This is the third in a series of posts in response to weekly readings from a seminar I am participating in called “The Fate of Nature in the Anthropocene,” a critical and interdisciplinary seminar exploring ideas about being human on a changing planet.
“The Fate of Nature in the Anthropocene Collaborative Research Seminar brings together faculty and graduate students from the humanities and environmental sciences to develop a theoretical framework for the environmental humanities and to examine possibilities for an integrated approach to the recent environmental turn in the humanities.”
The ecological devastation that we bear witness to during these times is difficult to come to terms with. The stakes of ecological conflict, as Beck points out, are losses and threats that do not distinguish neatly between perpetrators and victims. The nature and scale of these losses has made it challenging to hold any one source accountable, which has led to a dynamic of shifting blame, and claiming the lesser of evils on the parts of major players. These losses make us all, though unequally so, victims – and by “us” I mean all humans and non-humans living on the planet. Yet, many of us have trouble recognizing, confronting, and reconciling these losses. Authors this week use queer perspectives to come at a greater understanding of how to come to some sort of reconciliation.
Mortimer-Sandilands has called these ecological losses ungrievable within the current confines of society – ungrievable, because we are not accustomed to attending to relations beyond the human. Yet, she argues that there is grief at the very core of the modern age, which unprocessed, leads us to an internalized grief, or melancholia. I would also add that in this dominant American culture, grief has been pathologized and made into a sickness in itself. When losses are not able to be grieved properly, it becomes displacement (Mortimer-Sandilands). I would agree that this unprocessed grief is one of the major ills of our time – that we are surrounded by evidences of loss, but with few ways of actually experiencing it. Mortimer-Sandilands intimates that part of processing this grief involves dropping a romanticized nostalgia, and learning to love and praise even the wounded and devastated landscapes. This, she argues, is an ethical stance that resists fetishizing our losses and commodifying grief. This ethical stance, according to Mortimer-Sandilands involves active remembering of violence, and accepting the simultaneity of death and life.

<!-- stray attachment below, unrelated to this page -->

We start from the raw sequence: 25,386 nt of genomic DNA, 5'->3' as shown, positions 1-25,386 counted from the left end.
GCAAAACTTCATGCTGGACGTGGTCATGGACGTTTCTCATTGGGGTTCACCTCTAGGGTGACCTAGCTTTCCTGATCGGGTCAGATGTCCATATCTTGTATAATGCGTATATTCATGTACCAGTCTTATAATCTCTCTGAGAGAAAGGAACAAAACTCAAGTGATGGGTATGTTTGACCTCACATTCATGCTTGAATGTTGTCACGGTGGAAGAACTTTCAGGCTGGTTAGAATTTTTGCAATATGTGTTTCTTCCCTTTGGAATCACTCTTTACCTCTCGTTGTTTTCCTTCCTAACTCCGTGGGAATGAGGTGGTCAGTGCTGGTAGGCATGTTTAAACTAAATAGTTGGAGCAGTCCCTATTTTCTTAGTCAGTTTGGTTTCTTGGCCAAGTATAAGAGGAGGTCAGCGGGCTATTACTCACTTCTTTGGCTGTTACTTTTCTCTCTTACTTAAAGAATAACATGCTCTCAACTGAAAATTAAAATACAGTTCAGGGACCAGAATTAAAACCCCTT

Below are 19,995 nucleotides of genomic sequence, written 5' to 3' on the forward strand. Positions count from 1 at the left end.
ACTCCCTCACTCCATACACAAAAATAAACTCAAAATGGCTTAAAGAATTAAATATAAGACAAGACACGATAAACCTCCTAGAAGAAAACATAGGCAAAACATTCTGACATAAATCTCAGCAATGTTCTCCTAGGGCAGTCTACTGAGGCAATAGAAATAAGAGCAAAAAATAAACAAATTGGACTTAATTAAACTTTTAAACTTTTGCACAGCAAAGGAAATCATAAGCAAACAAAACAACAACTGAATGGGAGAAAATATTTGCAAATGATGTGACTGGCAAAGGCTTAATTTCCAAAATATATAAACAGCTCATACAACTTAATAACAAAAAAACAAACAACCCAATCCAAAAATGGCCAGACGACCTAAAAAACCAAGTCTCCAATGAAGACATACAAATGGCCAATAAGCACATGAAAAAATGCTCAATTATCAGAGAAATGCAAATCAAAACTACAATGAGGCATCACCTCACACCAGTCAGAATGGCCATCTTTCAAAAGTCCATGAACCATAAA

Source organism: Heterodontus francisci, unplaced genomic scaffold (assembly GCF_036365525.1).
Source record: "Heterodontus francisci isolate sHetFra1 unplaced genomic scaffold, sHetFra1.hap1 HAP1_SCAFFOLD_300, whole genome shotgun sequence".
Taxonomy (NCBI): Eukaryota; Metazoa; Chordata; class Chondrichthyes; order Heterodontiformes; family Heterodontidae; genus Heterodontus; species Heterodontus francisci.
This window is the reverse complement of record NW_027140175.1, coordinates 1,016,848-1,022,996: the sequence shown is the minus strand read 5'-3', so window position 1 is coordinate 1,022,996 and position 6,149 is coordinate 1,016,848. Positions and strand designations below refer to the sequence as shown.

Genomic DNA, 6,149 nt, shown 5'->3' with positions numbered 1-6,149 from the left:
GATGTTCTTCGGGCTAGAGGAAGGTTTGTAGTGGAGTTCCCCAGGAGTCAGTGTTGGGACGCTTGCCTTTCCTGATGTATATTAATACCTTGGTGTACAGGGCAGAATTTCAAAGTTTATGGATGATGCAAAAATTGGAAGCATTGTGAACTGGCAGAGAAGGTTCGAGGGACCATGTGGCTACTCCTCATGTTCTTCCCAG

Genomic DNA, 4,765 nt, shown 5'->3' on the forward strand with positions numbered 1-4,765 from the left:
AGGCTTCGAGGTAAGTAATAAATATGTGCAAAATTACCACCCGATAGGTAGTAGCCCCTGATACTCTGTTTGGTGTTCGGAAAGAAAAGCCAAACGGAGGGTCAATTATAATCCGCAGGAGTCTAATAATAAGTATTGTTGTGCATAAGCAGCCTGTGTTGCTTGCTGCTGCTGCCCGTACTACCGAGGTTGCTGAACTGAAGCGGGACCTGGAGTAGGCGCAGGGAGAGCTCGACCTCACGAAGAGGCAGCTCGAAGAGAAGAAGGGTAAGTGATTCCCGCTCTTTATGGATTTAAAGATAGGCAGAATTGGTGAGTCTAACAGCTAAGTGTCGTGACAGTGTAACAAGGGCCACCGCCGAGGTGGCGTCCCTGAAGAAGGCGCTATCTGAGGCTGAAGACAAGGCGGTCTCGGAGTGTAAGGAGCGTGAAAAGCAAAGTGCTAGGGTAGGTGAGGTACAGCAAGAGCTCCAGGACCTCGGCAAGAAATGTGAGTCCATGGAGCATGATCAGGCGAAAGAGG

Kier asks us to attend to these more-than-human relations in ways that recognize our shared fates that connect us across species boundaries, queering what it means to be human. Kier uses the reconfiguration of reproductive relationships into transgender, or transsex to look at these interconnected ecologies of human and non-human actors of relational reproductions. Like the protagonists in the article by Mortimer-Sandilands, forging these connections allows us to create a shared grief between humans and landscapes, humans and plants. On the other hand, Beck calls for accountability and recognition of the victims and perpetrators of these losses. Only when polluters begin to be responsible and offer compensation to victims (on local and global scales), will anonymity be broken. Beck highlights the need to question the types of lives we want to be living, and shift the academic focus from the horrors of the world toward directing accountability.,
These three authors take very different approaches to the problem of coming to reconcile with the ecological losses we are facing during the anthropocene. Kier’s forging of connections between humans and the ecology of non-human actors that support human reproduction is a good place to begin the work of grieving called for by Mortimer-Sandilands, which we can all participate in. Beck, however, is calling for more external solutions to direct blame and demand compensation for those who are marginalized in these global processes. All of these strategies may have their place in reconciliation, but I think part of the acceptance that Mortimer-Sandilands hints at is that there may be no way to neatly wrap this up, or to reach a conclusion, and that part of this process of grieving is learning to accept uncomfortable partialities and incomplete endings.
- Beck, Ulrich. Ecological Enlightenment: Essays on the Politics of the Risk Society. Trans. Mark A. Ritter. Atlantic Highlands, NJ: Humanities Press, Ch. 1, “Politics in Risk Society,” pp. 1-18.
- Kier, Bailey. “Interdependent Ecological Transsex: Notes on Re/Production, ‘Transgender,’ Fish, and the Management of Populations, Species, and Resources.” Women & Performance: A Journal of Feminist Theory 20, no. 3 (Nov. 2010): 299-319.
- Mortimer-Sandilands, Catriona. “Melancholy Natures, Queer Ecologies.” In Catriona Mortimer-Sandilands and Bruce Erickson, eds. Queer Ecologies: Sex, Nature, Politics, Desire. Bloomington, IN: Indiana University Press, 2010, Ch. 12, pp. 331-358.
- Kafer, Alison. Feminist, Queer, CRIP. Bloomington IN: Indiana University Press, 2013, “Introduction: Imagined Futures,” pp. 1-46, and Ch. 3, “Debating Feminist Futures: Slippery Slopes, Cultural Anxiety, and the Case of the Deaf Lesbians,” pp. 69-85.
- Anne-Lise Francois. “Shadow Boxing: Empty Blows and Practice Steps from Wordsworth to Benjamin;” and “Remarks at Workshop on Climate Change and its Challenges to the Scholarly Habitus,” Muséum National d’Histoire Naturelle, Paris, Dec. 12, 2015; “Poems for “Vulnerability and Damage,” Fate of Nature in the Anthropocene course, selections.